Foreign Direct Investment in China

By Phillip Donald Grub; Jian Hai Lin | Go to book overview
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The Open-door Policy, Special Economic Zones, and Opened Cities

The open-door policy has had a major impact on advancing technologies in the People's Republic of China; however, the policies for utilizing foreign capital have yielded mixed results. China's open-door policy, which has been pursued since 1979, consists of several major components. Efforts to attract foreign investment constitute one of the most important parts of this policy; other major elements include active involvement in international financial markets and the liberalization of China's foreign trading system. These policies have differed substantially from the pre- reform stage when external financing was limited, trade highly centralized, and foreign investment prohibited. Positive results include improving their management system as well as expanding production and export capacity for the country.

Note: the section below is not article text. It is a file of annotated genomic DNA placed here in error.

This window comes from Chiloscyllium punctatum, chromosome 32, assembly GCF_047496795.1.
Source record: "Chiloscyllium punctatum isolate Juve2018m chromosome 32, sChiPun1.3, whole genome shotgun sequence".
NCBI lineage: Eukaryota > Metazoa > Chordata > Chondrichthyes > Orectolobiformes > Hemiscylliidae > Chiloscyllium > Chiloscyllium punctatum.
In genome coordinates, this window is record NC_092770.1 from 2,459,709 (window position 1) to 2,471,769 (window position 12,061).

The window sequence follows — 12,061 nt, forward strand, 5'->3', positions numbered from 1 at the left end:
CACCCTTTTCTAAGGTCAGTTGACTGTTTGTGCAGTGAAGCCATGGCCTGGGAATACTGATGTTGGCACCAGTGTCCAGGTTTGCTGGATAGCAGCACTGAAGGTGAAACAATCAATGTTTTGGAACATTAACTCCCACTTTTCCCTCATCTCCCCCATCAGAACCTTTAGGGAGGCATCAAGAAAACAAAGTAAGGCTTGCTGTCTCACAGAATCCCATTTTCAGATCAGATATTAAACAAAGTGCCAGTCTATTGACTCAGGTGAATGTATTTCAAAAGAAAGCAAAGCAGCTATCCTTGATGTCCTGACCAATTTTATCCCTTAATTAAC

THE OPEN-DOOR POLICY

The deficiencies of China's centrally planned economic system prior to 1979 created the need for an open-door policy. The pre-1979 system was characterized by widespread market distortions, including irrational pricing policies and practices, large bureaucracies, an unmotivated labor force, and a noncompetitive and inefficient marketplace. In order to overcome these problems, various policy initiatives were adopted by the government aimed at reforming the economic systems in both agriculture and industry and opening the economy to the outside world. The major objective of the reforms was to make the economic system function more efficiently by relying more on market forces, while the purpose of the opening to the outside world was to acquire capital, technology, and other

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